I admit I cannot read this delightful criticism without laughing; and it does not affect me painfully like Nietzsche’s pernicious and morbid irony. It used to be a grief to me that two men whom I loved with an equal affection and whom I reverenced as the finest spirits in Europe, remained strangers and hostile to each other. I could not bear the thought that a genius, hopelessly misunderstood by the crowd, should be bent on making his solitude more bitter and narrow by refusing, with a sort of jealous waywardness, to be reconciled to his equals, or to offer them the hand of friendship. But now I think that perhaps it was better so. The first virtue of genius is sincerity. If Nietzsche had to go out of his way not to understand Wagner, it is natural, on the other hand, that Wagner should be a closed book to Tolstoy; it would be almost surprising if it were otherwise. Each one has his own part to play and has no need to change it. Wagner’s wonderful dreams and magic intuition of the inner life are not less valuable to us than Tolstoy’s pitiless truth, in which he exposes modern society and tears away the veil of hypocrisy with which she covers herself. So I admire Siegfried and at the same time enjoy Tolstoy’s satire; for I like the latter’s sturdy humor, which is one of the most striking features of his realism, and which, as he himself noticed, makes him closely resemble Rousseau. Both men show us an ultra-refined civilization, and both are uncompromising apostles of a return to nature.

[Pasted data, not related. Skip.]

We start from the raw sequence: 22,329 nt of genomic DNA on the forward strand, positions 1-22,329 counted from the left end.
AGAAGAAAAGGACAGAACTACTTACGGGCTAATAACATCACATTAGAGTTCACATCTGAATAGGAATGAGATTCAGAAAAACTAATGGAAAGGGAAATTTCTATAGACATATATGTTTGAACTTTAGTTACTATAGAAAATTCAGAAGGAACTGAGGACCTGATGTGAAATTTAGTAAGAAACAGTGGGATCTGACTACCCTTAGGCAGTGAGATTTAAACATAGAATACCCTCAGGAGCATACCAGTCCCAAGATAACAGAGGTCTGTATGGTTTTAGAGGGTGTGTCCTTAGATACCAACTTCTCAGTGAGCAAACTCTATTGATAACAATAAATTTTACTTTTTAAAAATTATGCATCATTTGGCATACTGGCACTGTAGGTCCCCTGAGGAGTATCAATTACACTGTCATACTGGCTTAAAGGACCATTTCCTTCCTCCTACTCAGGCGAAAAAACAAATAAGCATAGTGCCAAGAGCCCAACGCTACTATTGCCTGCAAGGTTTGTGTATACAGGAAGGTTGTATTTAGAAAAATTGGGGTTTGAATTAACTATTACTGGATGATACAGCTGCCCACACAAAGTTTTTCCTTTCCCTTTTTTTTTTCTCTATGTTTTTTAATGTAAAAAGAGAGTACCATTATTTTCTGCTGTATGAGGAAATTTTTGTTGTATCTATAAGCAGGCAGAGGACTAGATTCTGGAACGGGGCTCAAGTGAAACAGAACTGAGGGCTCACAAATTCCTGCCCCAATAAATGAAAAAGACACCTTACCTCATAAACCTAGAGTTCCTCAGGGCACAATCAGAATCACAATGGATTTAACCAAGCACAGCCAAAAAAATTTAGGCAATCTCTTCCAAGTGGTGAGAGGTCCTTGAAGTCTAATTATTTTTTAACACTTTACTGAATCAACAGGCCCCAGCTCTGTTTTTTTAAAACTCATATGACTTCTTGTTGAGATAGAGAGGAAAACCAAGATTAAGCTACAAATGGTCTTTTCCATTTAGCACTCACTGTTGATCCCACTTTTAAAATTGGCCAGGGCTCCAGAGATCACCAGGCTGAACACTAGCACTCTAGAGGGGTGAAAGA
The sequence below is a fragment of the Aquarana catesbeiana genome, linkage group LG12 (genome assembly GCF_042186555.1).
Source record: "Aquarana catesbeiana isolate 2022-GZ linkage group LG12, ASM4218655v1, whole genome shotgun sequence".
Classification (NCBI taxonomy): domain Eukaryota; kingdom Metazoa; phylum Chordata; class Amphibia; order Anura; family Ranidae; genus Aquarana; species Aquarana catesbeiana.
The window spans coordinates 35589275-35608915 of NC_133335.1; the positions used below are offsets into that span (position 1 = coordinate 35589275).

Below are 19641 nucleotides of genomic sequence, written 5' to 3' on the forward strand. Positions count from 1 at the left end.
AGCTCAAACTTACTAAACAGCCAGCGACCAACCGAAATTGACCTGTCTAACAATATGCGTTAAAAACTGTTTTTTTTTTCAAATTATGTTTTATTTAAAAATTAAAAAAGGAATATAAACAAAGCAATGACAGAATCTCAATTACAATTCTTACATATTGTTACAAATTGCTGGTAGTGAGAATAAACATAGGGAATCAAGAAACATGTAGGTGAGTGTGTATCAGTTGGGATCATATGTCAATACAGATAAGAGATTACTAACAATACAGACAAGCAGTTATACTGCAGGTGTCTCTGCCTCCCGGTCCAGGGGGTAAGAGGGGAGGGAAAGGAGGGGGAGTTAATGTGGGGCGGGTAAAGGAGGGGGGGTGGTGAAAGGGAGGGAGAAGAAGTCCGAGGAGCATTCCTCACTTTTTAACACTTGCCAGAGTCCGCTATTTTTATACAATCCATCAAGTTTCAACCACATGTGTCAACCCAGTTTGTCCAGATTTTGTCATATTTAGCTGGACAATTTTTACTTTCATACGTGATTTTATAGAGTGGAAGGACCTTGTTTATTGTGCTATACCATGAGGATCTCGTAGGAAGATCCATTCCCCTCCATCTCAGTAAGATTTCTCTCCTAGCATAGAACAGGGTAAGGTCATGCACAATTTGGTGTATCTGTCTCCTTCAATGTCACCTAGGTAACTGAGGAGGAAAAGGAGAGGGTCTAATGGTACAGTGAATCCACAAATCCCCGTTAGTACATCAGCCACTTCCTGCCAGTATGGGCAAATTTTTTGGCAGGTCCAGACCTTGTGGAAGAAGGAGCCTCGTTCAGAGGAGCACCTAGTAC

Tolstoy’s rough banter recalls Rousseau’s sarcasm about an opera of Rameau’s. In the Nouvelle Heloise he rails in a similar fashion against the sadly fantastic performances at the theater. It was even then a question of monsters, “of dragons animated by a blockhead of a Savoyard, who had not enough spirit for the beast.”